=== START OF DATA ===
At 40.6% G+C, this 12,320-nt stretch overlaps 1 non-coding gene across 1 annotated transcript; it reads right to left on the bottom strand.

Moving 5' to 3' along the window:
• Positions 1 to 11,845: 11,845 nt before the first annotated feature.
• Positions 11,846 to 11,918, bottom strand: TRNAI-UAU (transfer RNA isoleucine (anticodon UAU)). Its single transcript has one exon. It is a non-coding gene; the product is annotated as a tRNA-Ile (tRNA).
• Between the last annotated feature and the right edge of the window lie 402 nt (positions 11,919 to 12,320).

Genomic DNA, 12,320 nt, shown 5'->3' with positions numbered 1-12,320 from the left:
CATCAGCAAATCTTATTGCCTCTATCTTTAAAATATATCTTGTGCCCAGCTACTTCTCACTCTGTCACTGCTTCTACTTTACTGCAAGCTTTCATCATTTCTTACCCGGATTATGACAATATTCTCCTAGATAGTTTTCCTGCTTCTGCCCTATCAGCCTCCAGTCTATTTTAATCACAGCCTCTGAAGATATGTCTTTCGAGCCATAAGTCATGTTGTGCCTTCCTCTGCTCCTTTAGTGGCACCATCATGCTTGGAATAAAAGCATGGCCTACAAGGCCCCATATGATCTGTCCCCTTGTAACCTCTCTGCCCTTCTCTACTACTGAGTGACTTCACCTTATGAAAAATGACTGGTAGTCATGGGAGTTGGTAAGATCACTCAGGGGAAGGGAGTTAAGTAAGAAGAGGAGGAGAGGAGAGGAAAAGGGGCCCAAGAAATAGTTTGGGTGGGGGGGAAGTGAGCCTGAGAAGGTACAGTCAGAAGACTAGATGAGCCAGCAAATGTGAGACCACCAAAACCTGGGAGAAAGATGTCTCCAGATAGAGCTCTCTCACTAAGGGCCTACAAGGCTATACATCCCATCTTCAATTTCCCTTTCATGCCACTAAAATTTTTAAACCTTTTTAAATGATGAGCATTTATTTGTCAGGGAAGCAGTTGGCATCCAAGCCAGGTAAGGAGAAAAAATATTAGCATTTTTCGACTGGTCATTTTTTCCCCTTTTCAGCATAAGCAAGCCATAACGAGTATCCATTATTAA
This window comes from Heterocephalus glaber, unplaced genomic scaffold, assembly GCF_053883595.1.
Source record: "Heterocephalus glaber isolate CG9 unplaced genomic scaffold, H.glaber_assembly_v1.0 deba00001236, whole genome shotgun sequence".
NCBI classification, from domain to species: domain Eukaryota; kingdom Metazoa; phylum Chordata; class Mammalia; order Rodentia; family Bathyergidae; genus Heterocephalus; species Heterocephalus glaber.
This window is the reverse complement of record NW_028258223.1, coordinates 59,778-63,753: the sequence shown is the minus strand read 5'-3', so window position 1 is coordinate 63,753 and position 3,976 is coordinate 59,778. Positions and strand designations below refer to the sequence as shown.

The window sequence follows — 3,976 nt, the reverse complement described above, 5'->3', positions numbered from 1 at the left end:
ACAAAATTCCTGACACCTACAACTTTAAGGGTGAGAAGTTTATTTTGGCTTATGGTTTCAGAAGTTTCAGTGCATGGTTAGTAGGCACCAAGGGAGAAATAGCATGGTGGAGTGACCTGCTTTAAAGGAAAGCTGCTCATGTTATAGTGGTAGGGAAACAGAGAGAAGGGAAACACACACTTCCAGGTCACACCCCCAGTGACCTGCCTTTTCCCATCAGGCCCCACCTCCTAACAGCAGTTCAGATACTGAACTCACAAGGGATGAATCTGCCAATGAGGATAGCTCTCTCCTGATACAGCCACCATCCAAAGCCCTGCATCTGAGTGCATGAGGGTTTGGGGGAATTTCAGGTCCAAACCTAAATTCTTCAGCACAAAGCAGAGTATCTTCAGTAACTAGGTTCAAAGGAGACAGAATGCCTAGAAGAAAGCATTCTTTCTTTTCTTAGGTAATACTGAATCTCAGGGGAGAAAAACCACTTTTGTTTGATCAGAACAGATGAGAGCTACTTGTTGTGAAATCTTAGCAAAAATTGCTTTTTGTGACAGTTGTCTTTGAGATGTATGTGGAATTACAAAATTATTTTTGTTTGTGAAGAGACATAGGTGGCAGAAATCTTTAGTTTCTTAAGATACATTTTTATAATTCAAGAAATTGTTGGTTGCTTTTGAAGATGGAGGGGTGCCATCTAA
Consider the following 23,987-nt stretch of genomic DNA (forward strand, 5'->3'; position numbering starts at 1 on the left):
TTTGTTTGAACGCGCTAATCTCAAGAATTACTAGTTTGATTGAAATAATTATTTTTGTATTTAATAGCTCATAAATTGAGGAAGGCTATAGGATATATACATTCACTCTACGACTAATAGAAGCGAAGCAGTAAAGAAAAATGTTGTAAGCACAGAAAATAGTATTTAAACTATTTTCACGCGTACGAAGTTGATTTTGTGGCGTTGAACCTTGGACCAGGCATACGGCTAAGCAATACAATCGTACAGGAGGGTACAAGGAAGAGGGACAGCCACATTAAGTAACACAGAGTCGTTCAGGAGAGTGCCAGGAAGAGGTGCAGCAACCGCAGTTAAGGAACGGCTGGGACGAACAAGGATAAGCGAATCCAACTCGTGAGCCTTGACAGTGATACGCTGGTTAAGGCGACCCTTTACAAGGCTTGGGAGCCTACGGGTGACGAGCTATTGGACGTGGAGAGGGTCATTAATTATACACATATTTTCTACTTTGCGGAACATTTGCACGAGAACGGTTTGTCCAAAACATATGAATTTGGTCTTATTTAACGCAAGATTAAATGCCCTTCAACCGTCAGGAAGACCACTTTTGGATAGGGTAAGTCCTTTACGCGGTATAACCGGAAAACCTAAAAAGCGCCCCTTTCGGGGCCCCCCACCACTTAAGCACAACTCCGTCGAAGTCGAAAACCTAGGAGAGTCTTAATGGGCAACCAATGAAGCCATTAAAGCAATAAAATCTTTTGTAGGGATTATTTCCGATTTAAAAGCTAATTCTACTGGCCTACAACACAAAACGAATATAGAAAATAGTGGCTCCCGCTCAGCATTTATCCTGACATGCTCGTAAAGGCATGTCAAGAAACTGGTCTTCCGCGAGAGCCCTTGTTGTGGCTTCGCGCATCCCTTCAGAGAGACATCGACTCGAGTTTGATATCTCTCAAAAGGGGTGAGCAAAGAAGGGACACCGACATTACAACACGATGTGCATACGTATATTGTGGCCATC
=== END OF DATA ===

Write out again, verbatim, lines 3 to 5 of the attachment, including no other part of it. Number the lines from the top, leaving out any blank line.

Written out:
• Positions 1 to 11,845: 11,845 nt before the first annotated feature.
• Positions 11,846 to 11,918, bottom strand: TRNAI-UAU (transfer RNA isoleucine (anticodon UAU)). Its single transcript has one exon. It is a non-coding gene; the product is annotated as a tRNA-Ile (tRNA).
• Between the last annotated feature and the right edge of the window lie 402 nt (positions 11,919 to 12,320).